Dushkrita, Duṣkṛta, Dus-krita, Duṣkrīta, Dutkrita: 8 definitions
Dushkrita means something in Hinduism, Sanskrit, the history of ancient India, Marathi. If you want to know the exact meaning, history, etymology or English translation of this term then check out the descriptions on this page. Add your comment or reference to a book if you want to contribute to this summary article.
The Sanskrit terms Duṣkṛta and Duṣkrīta can be transliterated into English as Duskrta or Dushkrita or Duskrita, using the IAST transliteration scheme (?).
India history and geogprahySource: Cologne Digital Sanskrit Dictionaries: Indian Epigraphical Glossary
Duṣkṛta.—(CII 1), a bad deed. Note: duṣkṛta is defined in the “Indian epigraphical glossary” as it can be found on ancient inscriptions commonly written in Sanskrit, Prakrit or Dravidian languages.
The history of India traces the identification of countries, villages, towns and other regions of India, as well as royal dynasties, rulers, tribes, local festivities and traditions and regional languages. Ancient India enjoyed religious freedom and encourages the path of Dharma, a concept common to Buddhism, Hinduism, and Jainism.
Languages of India and abroad
Marathi-English dictionarySource: DDSA: The Molesworth Marathi and English Dictionary
duṣkṛta (दुष्कृत).—n duṣkṛti f S A misdeed, a crime, a sinful act. 2 Wickedness of procedure or act, evil-doing.Source: DDSA: The Aryabhusan school dictionary, Marathi-English
duṣkṛta (दुष्कृत) [or duṣkṛti, or दुष्कृति].—f A misdeed, a crime, a sinful act. Wickedness of procedure or act.
Marathi is an Indo-European language having over 70 million native speakers people in (predominantly) Maharashtra India. Marathi, like many other Indo-Aryan languages, evolved from early forms of Prakrit, which itself is a subset of Sanskrit, one of the most ancient languages of the world.
Sanskrit-English dictionarySource: DDSA: The practical Sanskrit-English dictionary
Duṣkṛta (दुष्कृत).—f. a sin, misdeed; उभे सुकृतदुष्कृते (ubhe sukṛtaduṣkṛte) Bg.2.5; (dadarśa) ततस्तान् भिद्यमानांश्च कर्मभिः दुष्कृतैः स्वकैः (tatastān bhidyamānāṃśca karmabhiḥ duṣkṛtaiḥ svakaiḥ) Rām.7.21.21.
Derivable forms: duṣkṛtam (दुष्कृतम्).
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Duṣkrīta (दुष्क्रीत).—a. not properly purchased; क्रीत्वा मूल्येन यो द्रव्यं दुष्क्रीतं मन्यते क्रयी (krītvā mūlyena yo dravyaṃ duṣkrītaṃ manyate krayī) Nārada Smṛti.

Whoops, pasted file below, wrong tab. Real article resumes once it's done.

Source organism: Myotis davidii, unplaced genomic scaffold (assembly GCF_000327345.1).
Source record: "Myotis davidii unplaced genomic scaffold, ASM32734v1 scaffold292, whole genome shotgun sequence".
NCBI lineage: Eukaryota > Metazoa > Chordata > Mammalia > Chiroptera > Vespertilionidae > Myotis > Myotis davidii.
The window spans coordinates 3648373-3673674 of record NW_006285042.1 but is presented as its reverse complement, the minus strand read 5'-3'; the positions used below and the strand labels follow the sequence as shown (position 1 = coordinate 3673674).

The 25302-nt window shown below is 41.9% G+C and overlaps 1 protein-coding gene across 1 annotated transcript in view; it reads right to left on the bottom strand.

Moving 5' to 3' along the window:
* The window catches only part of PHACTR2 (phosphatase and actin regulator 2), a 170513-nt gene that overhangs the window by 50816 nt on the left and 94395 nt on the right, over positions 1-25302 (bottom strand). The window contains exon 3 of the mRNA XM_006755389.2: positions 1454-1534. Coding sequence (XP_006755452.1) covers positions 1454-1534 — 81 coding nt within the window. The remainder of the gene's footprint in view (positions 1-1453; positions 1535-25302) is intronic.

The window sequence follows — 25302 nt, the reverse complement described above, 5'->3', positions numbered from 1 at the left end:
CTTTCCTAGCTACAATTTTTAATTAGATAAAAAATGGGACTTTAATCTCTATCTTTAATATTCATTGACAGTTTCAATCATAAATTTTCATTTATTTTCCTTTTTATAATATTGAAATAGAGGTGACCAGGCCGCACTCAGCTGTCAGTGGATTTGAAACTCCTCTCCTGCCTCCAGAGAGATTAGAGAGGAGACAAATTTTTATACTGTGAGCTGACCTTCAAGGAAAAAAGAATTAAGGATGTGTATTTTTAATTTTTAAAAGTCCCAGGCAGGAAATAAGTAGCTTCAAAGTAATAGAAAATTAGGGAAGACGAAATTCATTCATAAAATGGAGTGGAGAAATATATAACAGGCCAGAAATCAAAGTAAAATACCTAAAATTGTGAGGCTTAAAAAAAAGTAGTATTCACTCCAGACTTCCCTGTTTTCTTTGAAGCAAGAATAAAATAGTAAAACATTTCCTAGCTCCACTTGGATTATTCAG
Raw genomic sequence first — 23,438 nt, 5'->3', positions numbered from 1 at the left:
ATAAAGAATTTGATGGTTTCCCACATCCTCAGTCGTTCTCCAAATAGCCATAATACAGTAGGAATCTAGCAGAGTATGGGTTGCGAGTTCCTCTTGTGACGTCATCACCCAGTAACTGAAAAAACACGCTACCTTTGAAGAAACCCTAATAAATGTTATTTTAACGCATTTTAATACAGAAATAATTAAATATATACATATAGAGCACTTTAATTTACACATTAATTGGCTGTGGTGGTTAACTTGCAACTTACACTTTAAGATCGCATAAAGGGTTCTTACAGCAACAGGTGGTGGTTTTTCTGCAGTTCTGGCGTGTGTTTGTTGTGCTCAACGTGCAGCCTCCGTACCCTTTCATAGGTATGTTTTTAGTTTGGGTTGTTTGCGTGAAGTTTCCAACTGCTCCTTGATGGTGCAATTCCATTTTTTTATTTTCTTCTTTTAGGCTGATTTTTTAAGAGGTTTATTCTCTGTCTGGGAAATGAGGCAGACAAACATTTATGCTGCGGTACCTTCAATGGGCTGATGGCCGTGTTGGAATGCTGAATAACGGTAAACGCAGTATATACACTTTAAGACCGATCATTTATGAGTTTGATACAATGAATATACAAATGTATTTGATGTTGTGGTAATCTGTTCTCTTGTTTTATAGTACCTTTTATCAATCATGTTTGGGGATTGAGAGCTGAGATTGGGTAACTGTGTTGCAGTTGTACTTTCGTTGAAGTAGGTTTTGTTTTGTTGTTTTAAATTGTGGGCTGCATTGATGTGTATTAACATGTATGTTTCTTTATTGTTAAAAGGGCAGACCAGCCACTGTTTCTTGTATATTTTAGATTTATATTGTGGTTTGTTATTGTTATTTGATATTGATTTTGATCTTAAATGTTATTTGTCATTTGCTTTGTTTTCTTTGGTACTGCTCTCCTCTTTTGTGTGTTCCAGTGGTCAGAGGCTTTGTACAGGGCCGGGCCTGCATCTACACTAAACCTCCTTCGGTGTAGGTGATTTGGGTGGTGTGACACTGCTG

Duṣkrīta is a Sanskrit compound consisting of the terms dus and krīta (क्रीत).Source: Cologne Digital Sanskrit Dictionaries: Edgerton Buddhist Hybrid Sanskrit Dictionary
Duṣkṛta (दुष्कृत).—nt. (Sanskrit id., Pali dukkaṭa), also, rarely, °tā, f., misdeed, sin: (amūlikayā, samūlikayā…) duṣkṛtayā (sc. vipattyā or āpattyā) Mūla-Sarvāstivāda-Vinaya iii.109.21 (here text with ms. duṣṭatayā, but Tibetan ñes byas = duṣkṛta-); 110.2. (Note duṣṭatayā in parallel 111.1, 3, where Tibetan ñes bcas; I am not sure which word this represents.)Source: Cologne Digital Sanskrit Dictionaries: Shabda-Sagara Sanskrit-English Dictionary
(-taḥ-tā-taṃ) 1. Done wrong or wickedly. 2. Done with difficulty or pain. n.
(-taṃ) Sin, crime, guilt. E. dur evil, kṛta done, committed. duṣṭaṃ kṛtam prā0 sa0 .
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(-taḥ-tā-taṃ) Dear, bought too dearly or unadvisedly. E. dur bad, krīta purchased: a bad bargain.Source: Cologne Digital Sanskrit Dictionaries: Cappeller Sanskrit-English Dictionary
Duṣkṛta (दुष्कृत).—1. [adjective] ill done.
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Duṣkṛta (दुष्कृत).—2. [neuter] evil deed, crime, sin.Source: Cologne Digital Sanskrit Dictionaries: Monier-Williams Sanskrit-English Dictionary
1) Duṣkṛta (दुष्कृत):—[=duṣ-kṛta] [from duṣ > dur] mfn. (duṣ-) wrongly or wickedly done, badly arranged or organized or applied, [Śatapatha-brāhmaṇa viii, 6, 2, 18; Mahābhārata] etc.
2) [v.s. ...] n. (ta) evil action, sin, guilt, [Ṛg-veda; Śatapatha-brāhmaṇa; Chāndogya-upaniṣad; Manu-smṛti; Mahābhārata]
3) [v.s. ...] etc.
4) [v.s. ...] a [particular] class of sins, [Divyāvadāna 544]
5) Duṣkrīta (दुष्क्रीत):—[=duṣ-krīta] [from duṣ > dur] mf(ā)n. badly or dearly bought, [Nārada-smṛti, nāradīya-dharma-śāstra]
Sanskrit, also spelled संस्कृतम् (saṃskṛtam), is an ancient language of India commonly seen as the grandmother of the Indo-European language family. Closely allied with Prakrit and Pali, Sanskrit is more exhaustive in both grammar and terms and has the most extensive collection of literature in the world, greatly surpassing its sister-languages Greek and Latin.
See also (Relevant definitions)
Search found 4 books and stories containing Dushkrita, Duṣkṛta, Duskrta, Dus-krita, Dus-kṛta, Dus-krta, Duṣkrīta, Dus-krīta, Duskrita, Dutkrita, Duṭkṛta, Dush-krita, Duṣ-kṛta, Dutkrta, Duṭkrīta, Duṣ-krīta; (plurals include: Dushkritas, Duṣkṛtas, Duskrtas, kritas, kṛtas, krtas, Duṣkrītas, krītas, Duskritas, Dutkritas, Duṭkṛtas, Dutkrtas, Duṭkrītas). You can also click to the full overview containing English textual excerpts. Below are direct links for the most relevant articles:
Shrimad Bhagavad-gita (by Narayana Gosvami)
Verse 7.15 < [Chapter 7 - Vijñāna-Yoga (Yoga through Realization of Transcendental Knowledge)]
Verse 7.16 < [Chapter 7 - Vijñāna-Yoga (Yoga through Realization of Transcendental Knowledge)]
Chapter IX - On Wrong and Right < [Section One]
Chapter XIX - On Holy Actions (a) < [Section Two]
Maha Prajnaparamita Sastra (by Gelongma Karma Migme Chödrön)
Part 2 - The arharts who compiled the baskets (piṭaka) < [Chapter III - General Explanation of Evam Maya Śruta]
III. The traces of passion persist in the saints < [VIII. Destroying the traces of the conflicting emotions]
IX. Logical order of the Eight Recollections < [Part 2 - The Eight Recollections according to the Abhidharma]
A Dictionary Of Chinese Buddhist Terms (by William Edward Soothill)